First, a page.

The ancient system of Mahajanapads and the Panchayati system were replaced by Jagirs granted to people who were loyal to them. The janapads, towns and areas were renamed after the names of the rulers. Suffering from heightened superiority complex about their looks, valour and their new religion, the invaders who were basically nomadic tribes of Central Asia were contemptuous of the local gentry assuming them as enemies and treated the Indians as nothing more than slaves
A 100-year-old man, with his white, well-combed hair matching his crisp white dhoti, found solace in the ‘sur’, ‘taal’ and ‘ragas’, listening with rapt attention at the Tansen Music Festival here, signifying the long-standing love that music lovers have had for this 93-year-old gala which celebrates the legendary musician of Mughal emperor Akbar’s court.
If there were such music buffs who have grown up listening to Indian classical music in this culturally-rich city of Madhya Pradesh, there were also tiny tots who were being described as “Tansens in the making”.
“I have been coming for this festival for almost my whole life perhaps,” the centenarian, Veerendra Singh Rajawat, said.
“Belonging to a land where a great artiste like Tansen was born, how can you not listen to music and not have knowledge about it? Almost every household has its children learning music from the grassroot level. We are very proud of it. Music runs in our blood,” said the old but sprightly man.
A five-year-old boy, who sat near the stage while eminent artistes like flautist Chetan Joshi and Iranian tombak and duff player Fakhruddin Gafari played, was in training to “become someone as great as Tansen because he wanted to make his parents proud”, an organiser said.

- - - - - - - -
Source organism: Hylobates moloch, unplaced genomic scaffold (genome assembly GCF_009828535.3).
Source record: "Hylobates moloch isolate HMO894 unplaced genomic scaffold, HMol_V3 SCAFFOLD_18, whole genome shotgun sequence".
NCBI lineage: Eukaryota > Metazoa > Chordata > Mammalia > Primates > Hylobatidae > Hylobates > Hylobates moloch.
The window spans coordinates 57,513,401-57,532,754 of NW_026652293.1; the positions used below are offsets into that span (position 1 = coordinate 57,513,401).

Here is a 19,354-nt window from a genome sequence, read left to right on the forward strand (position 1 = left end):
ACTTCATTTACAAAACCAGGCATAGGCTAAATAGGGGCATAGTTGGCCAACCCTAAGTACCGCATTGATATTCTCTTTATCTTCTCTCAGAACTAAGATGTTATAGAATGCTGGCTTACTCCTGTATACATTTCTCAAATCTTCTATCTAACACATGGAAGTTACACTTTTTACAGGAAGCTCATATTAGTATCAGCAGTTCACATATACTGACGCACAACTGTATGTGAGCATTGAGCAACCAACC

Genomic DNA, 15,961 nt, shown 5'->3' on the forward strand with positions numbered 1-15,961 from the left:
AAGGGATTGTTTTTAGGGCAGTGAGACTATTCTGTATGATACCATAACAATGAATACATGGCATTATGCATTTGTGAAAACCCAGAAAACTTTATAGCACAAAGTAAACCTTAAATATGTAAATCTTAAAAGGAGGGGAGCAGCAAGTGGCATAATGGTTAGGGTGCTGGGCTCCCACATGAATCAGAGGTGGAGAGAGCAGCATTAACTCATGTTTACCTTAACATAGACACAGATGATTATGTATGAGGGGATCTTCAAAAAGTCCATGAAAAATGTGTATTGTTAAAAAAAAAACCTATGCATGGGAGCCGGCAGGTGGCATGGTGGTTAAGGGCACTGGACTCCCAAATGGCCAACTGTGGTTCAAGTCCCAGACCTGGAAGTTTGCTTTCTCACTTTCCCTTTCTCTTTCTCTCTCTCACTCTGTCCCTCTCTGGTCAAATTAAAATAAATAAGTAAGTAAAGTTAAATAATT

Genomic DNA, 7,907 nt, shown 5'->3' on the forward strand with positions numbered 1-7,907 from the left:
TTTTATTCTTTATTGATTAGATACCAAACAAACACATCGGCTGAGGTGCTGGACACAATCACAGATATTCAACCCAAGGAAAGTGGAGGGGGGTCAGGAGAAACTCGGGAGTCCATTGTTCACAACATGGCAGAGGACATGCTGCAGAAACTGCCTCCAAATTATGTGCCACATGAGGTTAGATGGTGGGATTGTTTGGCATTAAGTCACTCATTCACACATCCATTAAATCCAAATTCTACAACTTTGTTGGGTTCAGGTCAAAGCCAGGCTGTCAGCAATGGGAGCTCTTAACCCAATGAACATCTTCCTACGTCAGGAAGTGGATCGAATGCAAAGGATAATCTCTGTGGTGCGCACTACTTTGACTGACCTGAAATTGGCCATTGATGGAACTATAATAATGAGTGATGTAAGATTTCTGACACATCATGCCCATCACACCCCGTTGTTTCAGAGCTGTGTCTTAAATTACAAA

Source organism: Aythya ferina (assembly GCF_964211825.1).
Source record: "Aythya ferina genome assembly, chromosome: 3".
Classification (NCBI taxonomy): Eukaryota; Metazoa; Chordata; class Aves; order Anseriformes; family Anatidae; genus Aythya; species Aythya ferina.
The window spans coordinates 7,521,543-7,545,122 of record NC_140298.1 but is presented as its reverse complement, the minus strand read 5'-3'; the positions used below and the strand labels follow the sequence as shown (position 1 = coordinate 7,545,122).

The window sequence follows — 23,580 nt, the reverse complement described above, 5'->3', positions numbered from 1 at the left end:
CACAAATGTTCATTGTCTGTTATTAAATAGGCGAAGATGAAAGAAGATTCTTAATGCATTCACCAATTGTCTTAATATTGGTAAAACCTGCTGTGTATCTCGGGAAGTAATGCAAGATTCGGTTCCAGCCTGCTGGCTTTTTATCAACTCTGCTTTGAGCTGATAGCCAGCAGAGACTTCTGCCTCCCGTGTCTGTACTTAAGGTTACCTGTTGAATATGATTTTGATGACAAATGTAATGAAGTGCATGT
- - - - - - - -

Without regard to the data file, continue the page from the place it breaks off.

The audience here has grown up listening to the best of musicians every year, and from there comes their ear for music. And mind you, they immediately reprimand a musician on a wrong note.
Some enthusiastic listeners would reach the venue — the mausoleum where lie the graves of Tansen and his Sufi master, Shaikh Muhammad Ghaus — at 10 a.m., while some landed up in the evening after wrapping up their work and household chores. They come with their children and spouses and stay on as late as 2 a.m.
For some patrons, the live music experience was a chance to teach the younger lot too.
One patron was seen teaching ‘teen taal’ to his toddler. He said: “We have been bringing our child here for the past three years as we want her to understand our roots.”
The Tansen Samaroh is held at different venues, including the Gujari Fort, Tansen’s burial site, and Behat village, where Tansen was born.
The night aura of the festival was enhanced by the warmth of tea, which helped in beating the winter chill. It was like a ‘chai par charcha’ session at a place where foodies could enjoy ‘gajjak’ (a jaggery-based sweet) and get a taste of honey right from the bee’s honeycomb.
“Thanks to Behat being one of the venues where the music festival has been taking place, the children learn a lot. Some of the participants include our village’s children too. Around 15 boys are a part of this festival. They are all learning from a man who hails from Kolkata. He teaches them here,” village head Arvind Singh said.
He had a suggestion for the state government.
“The music festival should either commence from here (Behat) or end here. Having this place as an in-between venue is not fair. This is where Tansen was born, so why give it so less importance?” he questioned in reference to the lesser number of sessions at the village.